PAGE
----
I spoke to my doctor and mentioned my concern so we switched her medication and tried something else. We had the same problem. We even tried Singulair since they ALL seemed to have the potential to affect behavior. It too changed her mood. We finally settled to just use over the counter medications using Benadryl at night and Sudafed during the day. Do you know we even get some behavior adjustment with just those? It's not as severe as some of the prescription medications but there still is an apparent change.

You know I expected behavioral medications to affect children this way. Medications for ADHD, Depression, Anxiety, and those types of conditions all have a risk of making children (and adults) experience the side effects mentioned above. I had no clue, however, that an allergy medication could do the same thing!

So I have to get the word out, especially to parents of children with DS. If your child is having behavioral issues AND is on allergy medication, you might look to see if there is a correlation. It very well could be the case, and if it is, we need to start letting our health professionals know!

I read in the American Academy of Pediatrics Clinical Report of Health Supervision for Children with Down syndrome that there is some evidence that children with Down syndrome are more sensitive to behavioral medication than their peers. The report states:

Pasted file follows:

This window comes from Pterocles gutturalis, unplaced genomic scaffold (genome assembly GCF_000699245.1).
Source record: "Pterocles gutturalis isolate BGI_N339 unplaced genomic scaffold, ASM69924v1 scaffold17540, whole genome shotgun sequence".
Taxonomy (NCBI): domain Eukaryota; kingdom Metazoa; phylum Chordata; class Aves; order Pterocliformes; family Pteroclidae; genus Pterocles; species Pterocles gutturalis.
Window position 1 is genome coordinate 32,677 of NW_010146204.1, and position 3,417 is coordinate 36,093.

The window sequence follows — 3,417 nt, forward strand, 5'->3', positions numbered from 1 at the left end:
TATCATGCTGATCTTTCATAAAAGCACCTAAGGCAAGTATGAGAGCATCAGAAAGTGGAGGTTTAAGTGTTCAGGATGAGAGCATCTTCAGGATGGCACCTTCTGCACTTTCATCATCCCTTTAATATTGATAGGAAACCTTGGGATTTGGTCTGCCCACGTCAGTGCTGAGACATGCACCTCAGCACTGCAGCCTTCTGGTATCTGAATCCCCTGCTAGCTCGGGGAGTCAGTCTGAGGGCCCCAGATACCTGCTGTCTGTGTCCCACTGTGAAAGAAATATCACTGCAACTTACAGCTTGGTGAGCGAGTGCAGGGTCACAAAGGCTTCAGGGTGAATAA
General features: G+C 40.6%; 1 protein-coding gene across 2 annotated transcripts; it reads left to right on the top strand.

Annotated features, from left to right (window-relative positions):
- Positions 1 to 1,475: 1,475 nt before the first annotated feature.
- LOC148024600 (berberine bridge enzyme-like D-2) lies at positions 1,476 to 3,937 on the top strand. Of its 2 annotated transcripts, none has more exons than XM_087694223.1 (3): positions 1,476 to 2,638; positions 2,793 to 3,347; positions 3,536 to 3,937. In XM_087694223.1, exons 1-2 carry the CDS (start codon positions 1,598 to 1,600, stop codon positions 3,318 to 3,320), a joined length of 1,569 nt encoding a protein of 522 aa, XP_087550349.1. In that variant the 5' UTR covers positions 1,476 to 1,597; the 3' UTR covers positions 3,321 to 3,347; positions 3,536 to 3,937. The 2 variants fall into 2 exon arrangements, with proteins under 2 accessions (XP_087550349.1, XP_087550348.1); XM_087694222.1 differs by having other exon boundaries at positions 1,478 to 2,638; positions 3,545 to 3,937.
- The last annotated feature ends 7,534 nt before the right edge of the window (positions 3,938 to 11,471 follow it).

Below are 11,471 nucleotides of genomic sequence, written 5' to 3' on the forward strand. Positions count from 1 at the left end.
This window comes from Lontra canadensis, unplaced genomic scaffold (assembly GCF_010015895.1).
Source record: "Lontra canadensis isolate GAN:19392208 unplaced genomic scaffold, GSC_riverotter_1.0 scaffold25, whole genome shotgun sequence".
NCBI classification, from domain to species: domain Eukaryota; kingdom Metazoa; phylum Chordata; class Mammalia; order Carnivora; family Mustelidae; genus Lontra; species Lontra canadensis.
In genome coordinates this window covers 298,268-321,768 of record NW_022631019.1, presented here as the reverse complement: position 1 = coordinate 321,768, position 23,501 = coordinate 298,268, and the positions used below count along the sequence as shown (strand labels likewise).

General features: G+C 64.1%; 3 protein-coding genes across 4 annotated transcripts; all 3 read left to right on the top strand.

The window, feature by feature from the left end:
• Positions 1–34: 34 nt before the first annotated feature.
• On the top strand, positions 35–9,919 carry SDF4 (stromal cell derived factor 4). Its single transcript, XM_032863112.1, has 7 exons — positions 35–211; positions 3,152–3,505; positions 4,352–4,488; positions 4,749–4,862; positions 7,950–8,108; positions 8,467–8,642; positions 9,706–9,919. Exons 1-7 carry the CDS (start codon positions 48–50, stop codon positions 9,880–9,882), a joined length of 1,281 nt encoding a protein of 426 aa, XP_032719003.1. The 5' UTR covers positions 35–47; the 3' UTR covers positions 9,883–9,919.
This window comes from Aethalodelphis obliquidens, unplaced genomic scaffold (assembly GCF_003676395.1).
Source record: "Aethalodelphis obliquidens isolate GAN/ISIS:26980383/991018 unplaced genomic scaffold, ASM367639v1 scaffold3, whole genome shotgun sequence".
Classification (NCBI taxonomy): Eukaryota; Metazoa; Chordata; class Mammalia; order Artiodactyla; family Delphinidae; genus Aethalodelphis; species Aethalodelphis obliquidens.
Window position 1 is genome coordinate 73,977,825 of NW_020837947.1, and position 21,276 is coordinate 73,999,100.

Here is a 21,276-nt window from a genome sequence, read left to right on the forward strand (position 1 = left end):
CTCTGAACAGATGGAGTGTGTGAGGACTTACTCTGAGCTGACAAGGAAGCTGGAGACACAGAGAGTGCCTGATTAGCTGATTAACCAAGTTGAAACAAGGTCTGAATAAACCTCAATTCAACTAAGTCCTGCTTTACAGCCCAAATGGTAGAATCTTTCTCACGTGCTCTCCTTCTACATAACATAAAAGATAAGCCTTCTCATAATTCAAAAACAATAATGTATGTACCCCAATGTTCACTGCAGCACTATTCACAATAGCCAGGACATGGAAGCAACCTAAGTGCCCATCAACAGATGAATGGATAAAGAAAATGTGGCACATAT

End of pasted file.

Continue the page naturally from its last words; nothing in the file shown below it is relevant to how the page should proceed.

"The use of medication for behavioral management should be discussed between the primary care physician and specialists involved in the child's care, because children with Down syndrome may be more sensitive to certain medications. Although there has been little research to directly address the use of psychotropic medications among children with Down syndrome, anecdotal reports indicate that such children may differ in their response to medications."

It seems to me that if our children may respond differently to psychotropic drugs and since allergy medications have the same potential to affect behavior as psychotropic drugs do, then our children may be more sensitive to allergy medications as well. I certainly wish they would do more studies to see just how prevalent this might be.